Andrea Paz Frost, ’98, can speak to at least one Stanford myth from personal experience. She and her husband, “Voice of Stanford Stadium” Steve Frost, ’96, were married in MemChu on a coveted June day, and they had to reserve the date 14 months—not five years—in advance.

As director of Visitor Information Services, Paz Frost shepherds the 60-plus students who field questions from the more than 100,000 annual campus visitors. Shortly after taking the job in 2001, she started jotting down recurring legends she was hearing from the guides. Paz Frost consulted with University archivist Maggie Kimball, ’80, about the facts and enshrined the worst offenders on a “Wall of Myth” in her office. Stanford evaluates the credibility of several on a scale of 1 (yeah, right) to 5 (could be):

WeddingMYTH: Memorial Church has a (3, 4, 5)-year waiting list for people who want to get married there.
FACT: Desirable summer slots require reservations about one year in advance; the wait for nonpeak times is shorter. Memorial Church requires three months to coordinate a ceremony; the Roman Catholic Church requires six months.

Harvard VeritasMYTH: Leland and Jane Stanford originally wanted to donate money to Harvard as a memorial to their son, but were rebuffed because of their clothing and tattered appearance.
FACT: “This story is totally untrue,” trumpets the Wall of Myth.

MargueriteMYTH: The Marguerite shuttle is named for a horse that belonged to the Stanfords (variously described as Jane’s favorite mare, the elder Leland’s first horse and little Leland’s preferred pony).
FACT: The free shuttle service is named after a horse that belonged to one of the livery services that ferried people from Palo Alto to campus in the University’s early years.

Gates buildingMYTH: Bill Gates donated the computer science building so that the professor who failed him at Harvard would have to teach in a building bearing his name.
FACT: “There is no truth to this,” proclaims the Wall, “and it should never be said.”

timecapsuleMYTH: When returning to campus for their 50th reunion, the members of each class can vote to open their time capsule.
FACT: The only time capsule openings have been inadvertent due to large construction projects such as the Wallenberg Hall renovation. There are no plans to open the time capsules in the Inner Quad.

TreeMYTH: The tree athletic mascot was randomly picked out of a hat.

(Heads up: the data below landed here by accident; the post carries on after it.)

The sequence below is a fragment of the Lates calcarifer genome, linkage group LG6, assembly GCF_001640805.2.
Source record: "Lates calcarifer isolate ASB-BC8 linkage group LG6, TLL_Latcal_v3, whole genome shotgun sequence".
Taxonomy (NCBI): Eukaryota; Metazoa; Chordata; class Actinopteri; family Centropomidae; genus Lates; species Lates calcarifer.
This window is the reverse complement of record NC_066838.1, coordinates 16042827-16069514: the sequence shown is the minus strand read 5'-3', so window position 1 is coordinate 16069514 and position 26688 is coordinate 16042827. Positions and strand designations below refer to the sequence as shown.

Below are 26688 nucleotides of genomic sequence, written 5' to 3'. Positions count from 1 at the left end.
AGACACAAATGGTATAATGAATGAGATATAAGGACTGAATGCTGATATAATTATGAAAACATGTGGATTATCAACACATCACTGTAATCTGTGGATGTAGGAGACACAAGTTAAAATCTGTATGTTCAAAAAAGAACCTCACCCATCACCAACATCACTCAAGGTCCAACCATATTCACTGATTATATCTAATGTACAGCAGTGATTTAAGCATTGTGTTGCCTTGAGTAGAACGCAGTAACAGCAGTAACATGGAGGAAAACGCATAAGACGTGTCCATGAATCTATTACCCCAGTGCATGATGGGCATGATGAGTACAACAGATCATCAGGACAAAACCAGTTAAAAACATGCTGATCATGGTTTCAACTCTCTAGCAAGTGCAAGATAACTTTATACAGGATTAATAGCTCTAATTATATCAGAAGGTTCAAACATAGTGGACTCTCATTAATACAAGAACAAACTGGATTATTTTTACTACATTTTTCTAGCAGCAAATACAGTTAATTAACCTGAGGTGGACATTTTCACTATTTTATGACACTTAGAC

FACT: The Tree is derived from a real evergreen named El Palo Alto, “though how directly is debatable,” as the Wall of Myth puts it. Part of El Palo Alto—which Leland Stanford selected as the name of his farm—still stands near the Palo Alto-Menlo Park border.

MemChuMYTH: Bay Area earthquakes have never caused a Stanford fatality.
FACT: “Unfortunately,” says the Wall, “this is not true.” In 1906, student Junius Hanna and staff member Otto Gerdes were killed, both by collapsing chimneys.

red roofsMYTH: The Stanfords chose red tile roofs so that Leland Jr. could spot the campus from heaven.
FACT: “Absolutely not true,” says the Wall. “Think of all the other red-tile buildings in California!”

Adam and EveMYTH: Because of her commitment to a coeducational instutution, Jane Stanford insisted that the facade of Memorial Church depict an equal number of men and women.
FACT: Jane Stanford did insist that women be represented in the church iconography. But more men than women appear on the facade, which depicts Christ blessing the people. “The 50/50 ratio,” the Wall explains, “is apparent in the male/female pairs of figures in the East and West transept (Old Testament) and in the stained glass windows located high in the nave (New Testament).”

Mr. SquirrelMYTH: The black squirrels on campus are the result of: (a) a science experiment gone wrong; (b) two European squirrels brought by Leland Jr.; (c) “I don’t know, but aren’t they freaky?”
FACT: Black squirrels happen. “It’s simple biology,” declares the Wall.